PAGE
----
Today the House Financial Services Committee held a hearing on the Financial CHOICE Act and the need for reform. Expert witnesses testified that the Durbin amendment has failed and that large retailers have not passed on their cost savings to consumers as promised.
Following a question from Rep. Ted Budd (R-NC) on why the policy hasn’t helped consumers, Norbert Michel, research fellow at The Heritage Foundation, stated during the hearing, “The idea that we were going to get rid of a regulation for a small group of large retailers and those retailers were going to just pass those cost savings directly back to consumers is fantasy.”
Since the Durbin amendment went into effect six years ago, retailers have pocketed more than $6-8 billion dollars annually from these unfair mandates. More than 6 in 10 consumers think the Durbin amendment should be repealed if merchants aren’t passing the savings to customers. A study by the Federal Reserve Bank of Richmond found that 99 percent of retailers have either raised prices or left them unchanged since these price controls became law.
John Allison, former CEO of BB&T, strongly criticized the Durbin amendment’s price controls during the hearing, stating that “price controls never work.” He also noted that the Durbin amendment “is a huge subsidy for big merchants… at the expense of low income consumers.”
Plus, small merchants prefer value over price controls in their interchange partnerships. A study from Javelin Strategy & Research underscores that this provision was for the big box retailers instead of small merchants, community banks, and credit unions. It’s time to repeal the Durbin amendment and move forward with ending these unfair mandates and provisions.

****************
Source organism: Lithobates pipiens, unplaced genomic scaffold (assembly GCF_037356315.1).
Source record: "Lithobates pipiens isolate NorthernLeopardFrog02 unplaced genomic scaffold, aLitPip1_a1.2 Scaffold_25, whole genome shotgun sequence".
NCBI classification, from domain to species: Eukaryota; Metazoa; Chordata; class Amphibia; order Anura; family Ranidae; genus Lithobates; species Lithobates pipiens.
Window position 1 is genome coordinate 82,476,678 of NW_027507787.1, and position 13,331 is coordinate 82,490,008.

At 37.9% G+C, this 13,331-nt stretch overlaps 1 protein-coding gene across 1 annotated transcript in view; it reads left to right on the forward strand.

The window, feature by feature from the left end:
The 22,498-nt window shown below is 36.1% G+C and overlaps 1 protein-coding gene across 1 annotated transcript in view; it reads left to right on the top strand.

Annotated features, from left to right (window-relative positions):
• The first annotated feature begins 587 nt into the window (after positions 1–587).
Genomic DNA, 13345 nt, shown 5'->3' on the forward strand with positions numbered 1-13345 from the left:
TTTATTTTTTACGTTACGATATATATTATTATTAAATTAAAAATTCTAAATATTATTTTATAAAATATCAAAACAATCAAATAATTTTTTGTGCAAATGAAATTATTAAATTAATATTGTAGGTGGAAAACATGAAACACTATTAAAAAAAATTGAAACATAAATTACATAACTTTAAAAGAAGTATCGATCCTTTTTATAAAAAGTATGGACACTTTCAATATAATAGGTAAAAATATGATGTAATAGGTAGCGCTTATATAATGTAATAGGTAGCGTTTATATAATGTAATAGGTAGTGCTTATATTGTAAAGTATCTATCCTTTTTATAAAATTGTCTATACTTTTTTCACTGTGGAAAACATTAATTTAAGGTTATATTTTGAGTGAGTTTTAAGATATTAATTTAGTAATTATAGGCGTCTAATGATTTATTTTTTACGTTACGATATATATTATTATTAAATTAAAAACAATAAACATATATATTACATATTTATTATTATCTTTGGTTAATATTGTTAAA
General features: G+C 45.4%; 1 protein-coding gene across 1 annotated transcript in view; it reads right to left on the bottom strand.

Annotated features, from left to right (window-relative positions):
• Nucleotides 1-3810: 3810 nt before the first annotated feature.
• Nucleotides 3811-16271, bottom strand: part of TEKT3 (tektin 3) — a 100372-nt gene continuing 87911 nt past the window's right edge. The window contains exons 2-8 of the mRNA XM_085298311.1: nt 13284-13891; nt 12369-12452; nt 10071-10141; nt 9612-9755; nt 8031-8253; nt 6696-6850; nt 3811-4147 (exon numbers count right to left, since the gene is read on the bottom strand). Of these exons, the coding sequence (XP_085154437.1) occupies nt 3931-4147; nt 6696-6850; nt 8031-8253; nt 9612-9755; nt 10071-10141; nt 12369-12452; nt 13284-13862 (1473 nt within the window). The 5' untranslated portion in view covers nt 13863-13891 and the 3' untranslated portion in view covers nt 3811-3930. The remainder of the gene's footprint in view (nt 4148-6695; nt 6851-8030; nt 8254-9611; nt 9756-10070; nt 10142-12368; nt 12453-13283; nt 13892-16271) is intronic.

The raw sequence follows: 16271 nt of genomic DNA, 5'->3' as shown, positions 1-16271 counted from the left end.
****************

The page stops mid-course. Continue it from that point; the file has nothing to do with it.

“Over the past six years, retailers have pocketed $42 billion at the expense of their customers, thanks to the Durbin Amendment’s price controls,” said Molly Wilkinson, executive director of the Electronic Payments Coalition. “Multiple studies and consumer surveys agree that not only has this policy failed to provide any benefits to consumers or small businesses, but it should also be repealed. Today’s hearing and expert witnesses confirmed that the Durbin amendment unfairly hurts small businesses, customers, credit unions, and community banks. We thank Chairman Hensarling for his efforts to repeal this broken policy and Congressman Ted Budd for leading a conversation on the Durbin amendment’s failures.”
About the Electronic Payments Coalition
The Electronic Payments Coalition (EPC) is a coalition of payments industry stakeholders, such as credit unions, community banks, trade associations, payment card networks and banks that speaks on behalf of the payments industry to protect the value, innovation, convenience, security and competition that exists in the modern electronic payments system. The EPC educates policymakers, consumers and the media on the system’s role in economic growth and the importance of consumer choice, security, innovation and stability for the continued growth of global commerce.